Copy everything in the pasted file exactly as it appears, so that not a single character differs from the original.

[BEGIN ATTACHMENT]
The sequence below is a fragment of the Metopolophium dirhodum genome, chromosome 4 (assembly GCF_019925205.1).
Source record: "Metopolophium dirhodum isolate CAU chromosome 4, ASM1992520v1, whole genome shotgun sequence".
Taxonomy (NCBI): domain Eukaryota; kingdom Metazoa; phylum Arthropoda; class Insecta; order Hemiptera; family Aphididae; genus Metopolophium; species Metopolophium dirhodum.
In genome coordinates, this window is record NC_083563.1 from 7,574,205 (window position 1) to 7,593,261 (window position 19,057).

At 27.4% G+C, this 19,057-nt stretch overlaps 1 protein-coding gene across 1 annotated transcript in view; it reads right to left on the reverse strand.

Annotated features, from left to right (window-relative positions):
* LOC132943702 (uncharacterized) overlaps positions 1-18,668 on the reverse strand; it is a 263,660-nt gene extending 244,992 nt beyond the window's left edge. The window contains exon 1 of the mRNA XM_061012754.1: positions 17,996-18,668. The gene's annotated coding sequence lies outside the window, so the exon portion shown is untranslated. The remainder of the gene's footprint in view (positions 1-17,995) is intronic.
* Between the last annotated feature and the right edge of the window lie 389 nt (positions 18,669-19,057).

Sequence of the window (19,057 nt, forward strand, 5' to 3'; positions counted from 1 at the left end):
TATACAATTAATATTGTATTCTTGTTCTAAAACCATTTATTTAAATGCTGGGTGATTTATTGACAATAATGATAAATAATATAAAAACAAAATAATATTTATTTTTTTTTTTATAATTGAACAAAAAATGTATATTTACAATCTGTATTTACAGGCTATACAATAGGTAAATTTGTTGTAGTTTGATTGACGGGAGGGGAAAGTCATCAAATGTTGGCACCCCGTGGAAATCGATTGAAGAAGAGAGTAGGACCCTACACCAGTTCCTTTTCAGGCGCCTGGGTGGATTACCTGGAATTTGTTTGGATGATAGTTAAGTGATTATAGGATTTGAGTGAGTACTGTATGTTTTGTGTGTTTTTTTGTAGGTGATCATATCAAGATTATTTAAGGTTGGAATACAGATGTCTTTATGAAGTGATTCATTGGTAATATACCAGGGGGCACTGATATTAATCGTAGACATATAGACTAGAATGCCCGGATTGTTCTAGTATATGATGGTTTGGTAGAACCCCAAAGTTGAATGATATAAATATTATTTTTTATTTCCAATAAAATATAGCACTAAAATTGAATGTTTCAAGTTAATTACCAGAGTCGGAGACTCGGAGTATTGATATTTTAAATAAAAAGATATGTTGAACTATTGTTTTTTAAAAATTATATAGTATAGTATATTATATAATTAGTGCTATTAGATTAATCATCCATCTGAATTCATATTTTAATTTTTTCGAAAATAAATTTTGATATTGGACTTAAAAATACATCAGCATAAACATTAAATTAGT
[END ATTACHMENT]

The sequence below is a fragment of the Metopolophium dirhodum genome, chromosome 4 (assembly GCF_019925205.1).
Source record: "Metopolophium dirhodum isolate CAU chromosome 4, ASM1992520v1, whole genome shotgun sequence".
Taxonomy (NCBI): domain Eukaryota; kingdom Metazoa; phylum Arthropoda; class Insecta; order Hemiptera; family Aphididae; genus Metopolophium; species Metopolophium dirhodum.
In genome coordinates, this window is record NC_083563.1 from 7,574,205 (window position 1) to 7,593,261 (window position 19,057).

At 27.4% G+C, this 19,057-nt stretch overlaps 1 protein-coding gene across 1 annotated transcript in view; it reads right to left on the reverse strand.

Annotated features, from left to right (window-relative positions):
* LOC132943702 (uncharacterized) overlaps positions 1-18,668 on the reverse strand; it is a 263,660-nt gene extending 244,992 nt beyond the window's left edge. The window contains exon 1 of the mRNA XM_061012754.1: positions 17,996-18,668. The gene's annotated coding sequence lies outside the window, so the exon portion shown is untranslated. The remainder of the gene's footprint in view (positions 1-17,995) is intronic.
* Between the last annotated feature and the right edge of the window lie 389 nt (positions 18,669-19,057).

Sequence of the window (19,057 nt, forward strand, 5' to 3'; positions counted from 1 at the left end):
TATACAATTAATATTGTATTCTTGTTCTAAAACCATTTATTTAAATGCTGGGTGATTTATTGACAATAATGATAAATAATATAAAAACAAAATAATATTTATTTTTTTTTTTATAATTGAACAAAAAATGTATATTTACAATCTGTATTTACAGGCTATACAATAGGTAAATTTGTTGTAGTTTGATTGACGGGAGGGGAAAGTCATCAAATGTTGGCACCCCGTGGAAATCGATTGAAGAAGAGAGTAGGACCCTACACCAGTTCCTTTTCAGGCGCCTGGGTGGATTACCTGGAATTTGTTTGGATGATAGTTAAGTGATTATAGGATTTGAGTGAGTACTGTATGTTTTGTGTGTTTTTTTGTAGGTGATCATATCAAGATTATTTAAGGTTGGAATACAGATGTCTTTATGAAGTGATTCATTGGTAATATACCAGGGGGCACTGATATTAATCGTAGACATATAGACTAGAATGCCCGGATTGTTCTAGTATATGATGGTTTGGTAGAACCCCAAAGTTGAATGATATAAATATTATTTTTTATTTCCAATAAAATATAGCACTAAAATTGAATGTTTCAAGTTAATTACCAGAGTCGGAGACTCGGAGTATTGATATTTTAAATAAAAAGATATGTTGAACTATTGTTTTTTAAAAATTATATAGTATAGTATATTATATAATTAGTGCTATTAGATTAATCATCCATCTGAATTCATATTTTAATTTTTTCGAAAATAAATTTTGATATTGGACTTAAAAATACATCAGCATAAACATTAAATTAGT